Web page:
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Some Republicans seem to favor melting icecaps, dependence on foreign oil

At a hearing Wednesday of the House Oversight and Government Reform Committee, John D. Graham, director of the Office of Information and Regulatory Affairs 2001-2006, was critical of CAFE requirements and the administration’s efforts to dramatically boost fuel efficiency standards by 2025.
Posted: September 15, 2011 - 11:41PM
Author: Don Bain

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Graham further found fault with the plan to give automakers credits for building electric vehicles, noting the rules don't account for the environmental impacts of generating electricity to run these vehicles, according to a post by David Shepardson on

Apparently, Graham was cheering tonight when NBC National News announced tonight the Arctic snowcap is shrinking even further sending thousands of exhausted walruses (or should we say walri) to shore, far from their species’ feeding grounds.

Rep. Darrell Issa, R-Calif., chairman of the House Oversight and Government Reform Committee, believes the plan to give automakers double credit for electric vehicles is next to "fudging the numbers."

Apparently Rep. Darrell thinks it’s okay to fudge the numbers when you talk about corporate taxation as a job killer – a concept thoroughly debunked decades ago and still endlessly echoed by the GOP in defense of the indefensible.

He said it could force automakers into building electric vehicles at the expense of building clean diesel or gas-electric hybrid vehicles.

In fact, there may well be cleaner diesel, but the idea of “clean” diesel is as much a myth as “clean” coal-fired powerplants. No one seems to be stopping the production of hybrids, in fact it has been a slowly growing part of the market over the last decade and there are more hybrid models on the market then ever before.

Automakers in 2017 will be able to "double count" electric vehicles and use the credits to offset less-efficient vehicles – and the Republicans oppose this? It would seem to maintain the very freedom of choice they’re implying the requirements will take away.

Further, the public will still have the chance to comment on the Obama proposal before it is finalized, according to Cass Sunstein, who heads the Office of Information and Regulatory Affairs. In 2007, Congress granted the authority to regulators to boost fuel economy standards. The already finalized 2012 to 2016 regulations allowed for consumer choice, he noted.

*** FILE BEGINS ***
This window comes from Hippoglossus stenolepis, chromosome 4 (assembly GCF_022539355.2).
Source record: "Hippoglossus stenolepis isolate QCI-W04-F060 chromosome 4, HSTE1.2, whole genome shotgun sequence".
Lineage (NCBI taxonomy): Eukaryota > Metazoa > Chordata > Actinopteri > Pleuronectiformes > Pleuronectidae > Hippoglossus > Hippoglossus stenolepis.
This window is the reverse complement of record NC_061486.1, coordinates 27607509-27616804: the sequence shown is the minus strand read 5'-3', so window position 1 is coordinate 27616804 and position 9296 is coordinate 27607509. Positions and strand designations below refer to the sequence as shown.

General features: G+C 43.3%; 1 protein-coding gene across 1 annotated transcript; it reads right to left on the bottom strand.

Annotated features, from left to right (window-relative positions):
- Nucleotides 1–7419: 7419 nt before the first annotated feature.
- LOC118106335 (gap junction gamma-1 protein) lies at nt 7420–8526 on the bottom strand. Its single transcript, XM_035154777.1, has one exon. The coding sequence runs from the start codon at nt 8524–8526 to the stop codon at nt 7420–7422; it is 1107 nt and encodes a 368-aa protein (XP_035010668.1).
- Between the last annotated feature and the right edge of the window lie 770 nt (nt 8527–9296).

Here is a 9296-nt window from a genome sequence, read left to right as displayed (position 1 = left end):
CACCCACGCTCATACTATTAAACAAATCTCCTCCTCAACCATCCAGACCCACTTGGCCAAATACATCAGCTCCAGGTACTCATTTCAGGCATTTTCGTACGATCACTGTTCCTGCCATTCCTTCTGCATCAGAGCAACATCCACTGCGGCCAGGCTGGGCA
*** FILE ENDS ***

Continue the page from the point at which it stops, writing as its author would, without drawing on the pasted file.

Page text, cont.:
The CAFE requirements for 2025 have yet to be finalized and in that sense the Republicans are “crying before they’re hurt.”

Rep. Mike Kelly, R-Pa., an auto dealer, said the 54.5-mpg requirement will harm "consumer choice" and puts the future of private transportation at risk. "We're picking and choosing what people are allowed to drive and not drive or purchase," Kelly said.

We don’t recall any edict defining what we can buy and what we can’t. What we recall is that it is good for the planet to lower emissions and good for our economy and national security to lessen our dependence on foreign oil.

Apparently Bush–era bureaucrat John D. Graham and House Republicans Darrell Issa and Mike Kelly don’t support any of those goals.
Meanwhile, a report filed on the Providence Business News website, the same day as the Congressional committee meeting, cites a report sponsored by the United Auto Workers, the Natural Resources Defense Council, and the National Wildlife Federation titled Supplying Ingenuity: U.S. Suppliers of Clean, Fuel-Efficient Vehicle Technologies.

The article, by Kimberley Donoghue, quoted the report as stating 150,000 jobs will be a direct result of CAFE requirements nationwide, among the 300 facilities that develop and supply components for advanced internal combustion engines and vehicles, hybrid power-trains and plug-in electric vehicles.

Of course, the GOP stands staunchly in opposition to that as well, or do they?

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